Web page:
24 Hours in Gaza

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of my participation in the Viva Palestina delegation. There is
amazing local solidarity for justice in Palestine, and many
people gave generously to make my trip possible.
The Viva Palestina delegation, led by British Member of
Parliament, George Galloway and former Green Party Presidential
candidate, Cynthia McKinney, negotiated one bureaucratic
obstacle after another from Egyptian authorities. The
convoy finally left for the Rafah border crossing after several
days with some of its supplies barred from getting through.
The delegation of solidarity activists was allowed to
enter Gaza on July 15 with truckloads of desperately needed
humanitarian supplies—but under the condition that
the convoy leave again within 24 hours.
On Thursday morning, we began with a tour of the
destruction. Everything and everyone was targeted.
Mosques were destroyed and graveyards shelled. In fact,
you will find none of the minarets common to most
mosques throughout the Middle East, because they were all
bombed. Destruction of religious institutions is a war crime.
We saw shelled hospitals and burned out ambulances rotting
away in ruins—all part of the detritus of Gaza. There has
been little reconstruction because the over two-year siege by
Israel has made materials scarce. Basic medical supplies,
pencils, and even footballs are forbidden from entry.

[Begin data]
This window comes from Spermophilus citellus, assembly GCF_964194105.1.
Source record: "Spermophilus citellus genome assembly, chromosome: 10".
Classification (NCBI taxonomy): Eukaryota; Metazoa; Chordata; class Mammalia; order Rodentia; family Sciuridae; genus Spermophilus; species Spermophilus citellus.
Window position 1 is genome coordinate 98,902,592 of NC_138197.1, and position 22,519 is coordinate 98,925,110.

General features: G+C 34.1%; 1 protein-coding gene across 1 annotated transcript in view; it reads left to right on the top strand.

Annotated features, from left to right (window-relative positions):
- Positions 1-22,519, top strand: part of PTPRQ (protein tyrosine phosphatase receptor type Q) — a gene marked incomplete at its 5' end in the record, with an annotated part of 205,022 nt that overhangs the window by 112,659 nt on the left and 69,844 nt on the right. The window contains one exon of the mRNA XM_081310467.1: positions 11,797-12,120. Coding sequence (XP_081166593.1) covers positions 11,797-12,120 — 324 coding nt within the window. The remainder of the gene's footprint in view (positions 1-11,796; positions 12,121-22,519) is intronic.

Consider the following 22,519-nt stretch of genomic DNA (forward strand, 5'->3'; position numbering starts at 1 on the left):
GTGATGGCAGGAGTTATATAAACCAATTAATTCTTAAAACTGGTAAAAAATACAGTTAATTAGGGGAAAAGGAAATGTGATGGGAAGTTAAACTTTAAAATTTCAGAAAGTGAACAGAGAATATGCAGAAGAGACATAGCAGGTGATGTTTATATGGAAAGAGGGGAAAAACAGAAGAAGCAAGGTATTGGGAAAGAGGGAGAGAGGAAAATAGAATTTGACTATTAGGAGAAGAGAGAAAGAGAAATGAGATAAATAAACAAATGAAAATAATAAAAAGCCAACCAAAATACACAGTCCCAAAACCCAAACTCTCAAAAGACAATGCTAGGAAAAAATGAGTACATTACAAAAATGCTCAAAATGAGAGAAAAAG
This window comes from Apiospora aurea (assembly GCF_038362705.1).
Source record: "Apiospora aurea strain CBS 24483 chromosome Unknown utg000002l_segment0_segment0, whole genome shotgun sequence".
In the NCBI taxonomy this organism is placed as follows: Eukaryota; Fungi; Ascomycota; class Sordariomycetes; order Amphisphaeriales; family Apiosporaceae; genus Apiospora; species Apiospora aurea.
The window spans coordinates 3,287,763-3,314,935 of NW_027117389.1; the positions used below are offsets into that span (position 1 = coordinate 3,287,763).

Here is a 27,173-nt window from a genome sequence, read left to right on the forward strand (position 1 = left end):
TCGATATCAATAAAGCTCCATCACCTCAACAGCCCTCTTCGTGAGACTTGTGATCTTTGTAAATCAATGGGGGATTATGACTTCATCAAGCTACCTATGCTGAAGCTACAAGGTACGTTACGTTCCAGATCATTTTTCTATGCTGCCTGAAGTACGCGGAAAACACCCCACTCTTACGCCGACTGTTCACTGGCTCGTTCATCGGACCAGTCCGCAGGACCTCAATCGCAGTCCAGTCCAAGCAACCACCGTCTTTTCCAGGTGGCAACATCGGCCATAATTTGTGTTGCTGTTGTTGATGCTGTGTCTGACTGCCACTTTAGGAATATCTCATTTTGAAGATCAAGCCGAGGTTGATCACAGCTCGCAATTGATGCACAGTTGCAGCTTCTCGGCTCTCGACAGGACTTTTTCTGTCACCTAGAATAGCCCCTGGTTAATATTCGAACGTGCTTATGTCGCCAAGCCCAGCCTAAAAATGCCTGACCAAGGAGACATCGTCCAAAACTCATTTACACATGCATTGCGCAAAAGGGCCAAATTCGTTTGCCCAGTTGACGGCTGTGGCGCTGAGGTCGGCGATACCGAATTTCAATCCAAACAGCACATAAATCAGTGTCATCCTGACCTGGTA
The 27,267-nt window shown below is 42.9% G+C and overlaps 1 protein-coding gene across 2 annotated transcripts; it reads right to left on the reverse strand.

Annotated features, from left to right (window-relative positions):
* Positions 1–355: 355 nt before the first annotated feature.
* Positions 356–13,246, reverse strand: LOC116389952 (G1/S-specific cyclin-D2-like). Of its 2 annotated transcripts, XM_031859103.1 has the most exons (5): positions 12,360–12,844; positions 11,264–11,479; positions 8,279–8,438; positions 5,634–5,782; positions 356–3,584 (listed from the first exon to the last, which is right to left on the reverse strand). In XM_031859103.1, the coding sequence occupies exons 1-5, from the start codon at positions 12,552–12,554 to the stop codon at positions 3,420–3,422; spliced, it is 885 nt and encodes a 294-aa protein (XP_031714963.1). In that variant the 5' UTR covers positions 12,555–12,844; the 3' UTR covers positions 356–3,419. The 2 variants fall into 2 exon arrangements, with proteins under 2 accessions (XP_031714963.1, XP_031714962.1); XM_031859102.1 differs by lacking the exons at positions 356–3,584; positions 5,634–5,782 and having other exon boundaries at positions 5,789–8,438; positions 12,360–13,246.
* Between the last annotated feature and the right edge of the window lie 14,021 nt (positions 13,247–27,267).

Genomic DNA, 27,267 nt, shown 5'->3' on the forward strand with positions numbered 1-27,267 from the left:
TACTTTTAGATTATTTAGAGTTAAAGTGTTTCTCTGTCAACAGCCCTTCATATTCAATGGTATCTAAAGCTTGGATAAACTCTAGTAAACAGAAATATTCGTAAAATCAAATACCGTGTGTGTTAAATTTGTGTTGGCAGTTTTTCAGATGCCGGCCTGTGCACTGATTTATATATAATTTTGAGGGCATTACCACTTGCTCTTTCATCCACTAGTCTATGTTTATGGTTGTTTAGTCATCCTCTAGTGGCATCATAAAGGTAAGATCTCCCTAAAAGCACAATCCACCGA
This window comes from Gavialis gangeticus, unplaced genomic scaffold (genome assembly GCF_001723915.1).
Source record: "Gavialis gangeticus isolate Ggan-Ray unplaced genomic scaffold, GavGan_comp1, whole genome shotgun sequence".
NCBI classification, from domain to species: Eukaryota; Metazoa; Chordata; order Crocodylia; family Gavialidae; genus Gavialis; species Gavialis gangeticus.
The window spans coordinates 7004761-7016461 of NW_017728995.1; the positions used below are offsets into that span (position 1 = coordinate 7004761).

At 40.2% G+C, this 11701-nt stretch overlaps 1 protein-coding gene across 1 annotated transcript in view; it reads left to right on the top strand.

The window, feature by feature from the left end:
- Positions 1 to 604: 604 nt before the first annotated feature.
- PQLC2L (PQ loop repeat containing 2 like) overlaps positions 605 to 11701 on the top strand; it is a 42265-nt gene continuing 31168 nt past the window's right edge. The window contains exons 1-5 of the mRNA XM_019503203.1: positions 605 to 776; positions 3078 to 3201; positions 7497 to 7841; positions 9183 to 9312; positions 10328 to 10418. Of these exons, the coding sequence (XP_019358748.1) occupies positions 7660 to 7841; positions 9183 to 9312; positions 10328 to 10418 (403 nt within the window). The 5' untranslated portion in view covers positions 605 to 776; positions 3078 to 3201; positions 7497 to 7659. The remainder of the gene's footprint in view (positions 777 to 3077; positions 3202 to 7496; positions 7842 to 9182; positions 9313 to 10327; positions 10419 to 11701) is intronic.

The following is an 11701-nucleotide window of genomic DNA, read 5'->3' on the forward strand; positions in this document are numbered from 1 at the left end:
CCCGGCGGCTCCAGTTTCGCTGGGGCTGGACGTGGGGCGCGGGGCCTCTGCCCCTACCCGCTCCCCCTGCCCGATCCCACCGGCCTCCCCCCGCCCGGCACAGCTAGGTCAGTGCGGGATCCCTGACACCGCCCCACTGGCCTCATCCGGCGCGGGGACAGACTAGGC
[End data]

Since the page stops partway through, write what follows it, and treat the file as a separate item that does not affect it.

Pictures of the destruction of the American International
School in Gaza have been shown around the world. We
were all shocked at this example of the extreme, savage
brutality of the Israeli government. It’s important to note
that while this destruction of the American school was
deplorable, there were several Palestinian schools, even
elementary schools, likewise bombed into rubble.
Civilians were targeted. We saw holes and pockmarks in
many concrete apartment dwellings where the Israelis had
shot shells into civilian quarters in what is also classified by
International Law as a war crime. White phosphorus, illegal
when used against civilian targets, was used here, just as
it was by the US against the people of Fallujah.
One picture shows children playing near refuse piles as
seen from our bus tour. Gazans have no services, such as
trash disposal, amenities that we take for granted in the US.
We drove through the northern part of Gaza in the area
of Jabaliya where the worst destruction was evident.
Where other parts of Gaza had partially wrecked buildings
and remnants still standing, this entire working-class area
was almost completely leveled. We witnessed the ruins of
a concrete factory, a stone and building factory, and a juice
factory. The attacks destroyed not only buildings, but people
who were at work there as well. Israeli targets included
people and their means of livelihood.
All around we saw graffiti like, “Steadfast, we will not
give up despite the siege,” on almost every small storefront
and apartment dwelling. Gaza graffiti comes in four kinds.
One is for electioneering and political campaigns. Another
marks where a particular political faction has control, such
as, “Hamas resisted for the protection of the city.” We also
saw “Al-Aqsa Brigade” and “Freedom Fighters Brigade.” A
third type marked where a martyr had given his or her life.
One announced, “Here is the mother of a hero.”
The final category includes political and social messages.
We were moved by the power and will of Gazans to
endure and struggle, as captured in these art forms of
grassroots resistance with slogans like: “Unity is a bounty
and a blessing to the resistance”; “The strength of our
community is the hallmark of our civilization”;
“Jerusalem will always be the capital of Palestine”; “Resistance
and struggle is the way to victory”; “Our future is
bright”; “With patriotism and unity, we will move forward”;